By Julie Etra
The first major period of Mexican art and promotion of mural painting began in Mexico in the 1920s the most famous being the ‘big three’, Diego Rivera, José Clemente Orozco and David Alfaro Siqueiros. The art movement was centered around social and political messages as part of efforts to reunify the country under the post Mexican Revolution government. We had the good fortune- actually planned well in advance- to see an excellent exhibit at the Palacio de las Bellas Artes in Mexico City last winter, two floors, featuring the artists named above. And of the three Rivera is still my favorite. There is no lack of information about these artists, but the following story is a bit unusual.
Concurrent with the muralist movement in Mexico, in the late 1920s the Central Library of the City of Los Angeles commissioned the illustrator Dean Cornwell to paint murals depicting the history of California. (Remember that California, including all or parts of present-day Arizona, Colorado, Nevada, New Mexico, Utah, and Wyoming were part of Mexico until 1848, until the Mexican Cession and the Treaty of Guadalupe Hidalgo. The city of Monterey, California, was the Capital of the State of Northern California. The Mexican Cession (529,000 sq. miles) was the third largest acquisition of territory in US history). In the murals, as depicted by Cornwell, the people of European descent appear as bastions of progress and civilization, while the natives appear as servile, inferior, or as savage beings. Cornwell’s murals deny the contributions of the Native Americans, as well as their suffering during colonization/conquest.
For years, Maureen Moore, associate director of the Library, looked at the Cornwell murals with skepticism, and decided to find an artist to paint a more accurate version of history. Moore consulted Xóchitl Flores-Marcial, an expert historian in indigenous communities in Oaxaca, and Amanda de la Garza, associate curator of the Museum of Contemporary Art (MUAC) in Mexico City. At the suggestion of Flores-Marcial, they agreed to commission the Tlacolulokos, an artistic self-taught group formed by Darío Canul and Cosijoesa Cernas, both from Tlacolula, a city located in the Central Valley of Oaxaca. Garza had already worked with the Tlacolulokos in an exhibition for MUAC in 2014. Within the framework of the ‘Visualizing the Language: Oaxaca in LA’, commissioned by the Los Angeles Library Foundation and the Public Library, the artists completed a series of large format paintings that would reflect, from a contemporary perspective, what it means to be indigenous and an immigrant.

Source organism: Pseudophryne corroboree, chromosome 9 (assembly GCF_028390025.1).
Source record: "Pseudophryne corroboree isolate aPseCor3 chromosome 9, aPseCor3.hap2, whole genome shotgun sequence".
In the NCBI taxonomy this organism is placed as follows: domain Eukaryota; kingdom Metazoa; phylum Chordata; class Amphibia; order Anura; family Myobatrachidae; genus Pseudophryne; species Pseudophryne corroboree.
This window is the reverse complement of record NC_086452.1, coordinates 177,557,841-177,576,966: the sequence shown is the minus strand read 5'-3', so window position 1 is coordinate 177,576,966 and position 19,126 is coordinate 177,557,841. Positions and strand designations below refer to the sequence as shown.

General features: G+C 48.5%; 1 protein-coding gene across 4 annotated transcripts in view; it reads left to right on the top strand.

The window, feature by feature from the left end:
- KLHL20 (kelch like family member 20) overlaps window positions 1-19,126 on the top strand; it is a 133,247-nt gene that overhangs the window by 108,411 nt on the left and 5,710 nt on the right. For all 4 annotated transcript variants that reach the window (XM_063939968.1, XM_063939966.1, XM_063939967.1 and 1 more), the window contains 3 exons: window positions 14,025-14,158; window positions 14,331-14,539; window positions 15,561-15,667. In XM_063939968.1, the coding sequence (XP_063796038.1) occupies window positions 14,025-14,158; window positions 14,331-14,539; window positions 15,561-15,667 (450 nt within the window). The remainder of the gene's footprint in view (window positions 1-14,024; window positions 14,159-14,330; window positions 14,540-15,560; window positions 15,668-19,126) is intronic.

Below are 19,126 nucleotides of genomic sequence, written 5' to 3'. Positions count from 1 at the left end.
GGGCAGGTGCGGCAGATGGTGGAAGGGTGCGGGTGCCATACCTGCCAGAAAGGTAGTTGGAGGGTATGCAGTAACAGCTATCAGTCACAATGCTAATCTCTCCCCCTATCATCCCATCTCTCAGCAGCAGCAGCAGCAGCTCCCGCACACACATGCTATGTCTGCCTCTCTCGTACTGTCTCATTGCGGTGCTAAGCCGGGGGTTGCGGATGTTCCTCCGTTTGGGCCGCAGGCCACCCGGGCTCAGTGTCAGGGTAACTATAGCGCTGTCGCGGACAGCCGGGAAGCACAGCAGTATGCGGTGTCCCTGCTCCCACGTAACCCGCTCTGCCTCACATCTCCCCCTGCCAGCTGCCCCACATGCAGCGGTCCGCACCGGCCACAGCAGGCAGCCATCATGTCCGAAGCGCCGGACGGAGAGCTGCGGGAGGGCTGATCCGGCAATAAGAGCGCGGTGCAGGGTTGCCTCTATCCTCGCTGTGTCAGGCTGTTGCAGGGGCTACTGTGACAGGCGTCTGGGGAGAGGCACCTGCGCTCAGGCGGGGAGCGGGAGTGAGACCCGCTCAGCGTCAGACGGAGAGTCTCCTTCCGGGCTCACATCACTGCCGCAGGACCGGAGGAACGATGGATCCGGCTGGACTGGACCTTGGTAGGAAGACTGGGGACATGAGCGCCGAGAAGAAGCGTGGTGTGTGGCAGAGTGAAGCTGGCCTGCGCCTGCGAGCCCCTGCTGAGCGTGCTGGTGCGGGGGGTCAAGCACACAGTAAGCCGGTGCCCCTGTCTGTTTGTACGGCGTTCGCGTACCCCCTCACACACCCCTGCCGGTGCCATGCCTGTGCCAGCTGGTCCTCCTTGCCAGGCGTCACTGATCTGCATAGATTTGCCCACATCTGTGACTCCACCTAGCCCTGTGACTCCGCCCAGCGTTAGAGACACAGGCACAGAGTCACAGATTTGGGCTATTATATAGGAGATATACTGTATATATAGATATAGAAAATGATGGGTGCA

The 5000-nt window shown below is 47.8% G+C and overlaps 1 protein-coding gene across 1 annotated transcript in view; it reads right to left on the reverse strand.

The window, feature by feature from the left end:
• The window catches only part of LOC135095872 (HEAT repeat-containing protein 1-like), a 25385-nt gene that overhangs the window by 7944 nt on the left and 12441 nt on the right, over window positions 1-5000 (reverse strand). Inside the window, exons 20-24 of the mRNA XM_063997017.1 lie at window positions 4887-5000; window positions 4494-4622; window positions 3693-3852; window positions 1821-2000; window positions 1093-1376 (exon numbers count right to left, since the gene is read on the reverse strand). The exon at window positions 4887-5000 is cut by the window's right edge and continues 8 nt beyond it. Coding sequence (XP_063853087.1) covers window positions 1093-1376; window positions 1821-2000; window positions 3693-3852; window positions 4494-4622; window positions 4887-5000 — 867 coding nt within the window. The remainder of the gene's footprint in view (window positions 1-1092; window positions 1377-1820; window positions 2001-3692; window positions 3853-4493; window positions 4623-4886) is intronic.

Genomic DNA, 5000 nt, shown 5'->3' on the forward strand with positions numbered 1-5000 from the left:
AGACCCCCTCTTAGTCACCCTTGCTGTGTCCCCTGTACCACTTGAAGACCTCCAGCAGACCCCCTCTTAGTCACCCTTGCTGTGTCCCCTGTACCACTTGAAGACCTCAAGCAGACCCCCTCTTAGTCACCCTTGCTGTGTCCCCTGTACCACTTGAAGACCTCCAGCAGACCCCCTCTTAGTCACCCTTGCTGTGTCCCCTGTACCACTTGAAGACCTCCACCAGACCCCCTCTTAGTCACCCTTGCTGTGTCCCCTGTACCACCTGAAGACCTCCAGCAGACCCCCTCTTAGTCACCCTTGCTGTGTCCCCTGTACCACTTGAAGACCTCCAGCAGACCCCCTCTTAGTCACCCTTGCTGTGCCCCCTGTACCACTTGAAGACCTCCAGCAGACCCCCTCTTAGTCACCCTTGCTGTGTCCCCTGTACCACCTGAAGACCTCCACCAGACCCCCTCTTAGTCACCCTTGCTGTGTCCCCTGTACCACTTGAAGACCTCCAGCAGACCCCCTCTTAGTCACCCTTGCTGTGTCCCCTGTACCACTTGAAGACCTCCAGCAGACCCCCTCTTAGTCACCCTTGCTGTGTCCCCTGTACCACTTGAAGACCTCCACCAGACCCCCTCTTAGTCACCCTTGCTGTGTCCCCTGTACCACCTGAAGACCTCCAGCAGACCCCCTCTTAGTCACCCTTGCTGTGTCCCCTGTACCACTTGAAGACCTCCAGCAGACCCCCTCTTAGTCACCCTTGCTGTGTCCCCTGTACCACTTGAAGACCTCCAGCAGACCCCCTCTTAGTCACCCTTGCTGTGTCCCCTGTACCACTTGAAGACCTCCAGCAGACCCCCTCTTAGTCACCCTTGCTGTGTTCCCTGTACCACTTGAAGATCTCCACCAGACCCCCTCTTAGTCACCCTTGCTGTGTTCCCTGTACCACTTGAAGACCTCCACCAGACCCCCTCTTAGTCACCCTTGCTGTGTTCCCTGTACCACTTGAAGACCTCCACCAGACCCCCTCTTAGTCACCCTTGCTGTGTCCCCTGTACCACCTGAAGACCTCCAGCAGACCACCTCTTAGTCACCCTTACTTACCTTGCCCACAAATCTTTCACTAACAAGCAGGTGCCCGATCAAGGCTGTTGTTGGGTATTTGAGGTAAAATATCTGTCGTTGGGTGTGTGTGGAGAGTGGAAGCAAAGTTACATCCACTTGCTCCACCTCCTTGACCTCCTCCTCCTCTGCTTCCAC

After several months of study and work, the group presented their work to an international audience on September 16, which they baptized with a name in Zapotec. “For the pride of your people, the way of the old and the memory of the forgotten” is the theme for the commissioned murals. Unlike the Cornwell murals, the indigenous characters in the Tlacolulokos’ work projects self-confidence and the power of self-determination.
Since the 1940s, Los Angeles has been an important destination for Oaxacan immigrants, mostly of Zapotec origin. Oaxaca is also one of the regions with the highest immigration to the United States, in particular California, where it is estimated that there are about 250,000 people of Zapotec origin in Los Angeles alone (also a large population at Lake Tahoe).
That is why one of the murals carries the word “Oaxacalifornia”, a term that describes a binational culture marked by a continuous flow of people and ideas. The murals of the Tlacolulokos also show how migration has transformed life on both sides of the border. The work portrays the departure of couples when migrating, the difficulty of raising children when families are separated, and the battle to adapt in a new country and preserve family ties, all in the face of the discrimination that the Oaxacans have historically faced.
The Tlacolulokos did not limit their work to the Central Library, and continued their work mainly in Compton and Watts. Upon returning to Oaxaca, they will paint again in the streets, just as they started together in 2006.
In Mexico, Mexico City is now home to a very thriving, modern art scene of young, emerging street artists. These include a preschool in Colonia Roma Norte, displaying one of many street murals of Jorge Tellaeche. There are other highly visual street murals that can be seen throughout the Colonia Roma Norte neighborhood. There is the work of MEAN, a 33-year-old street artist and muralist who has not only painted expressions of anti-consumerism in the life of the city, but has also traveled to Japan and Brazil to create artwork there.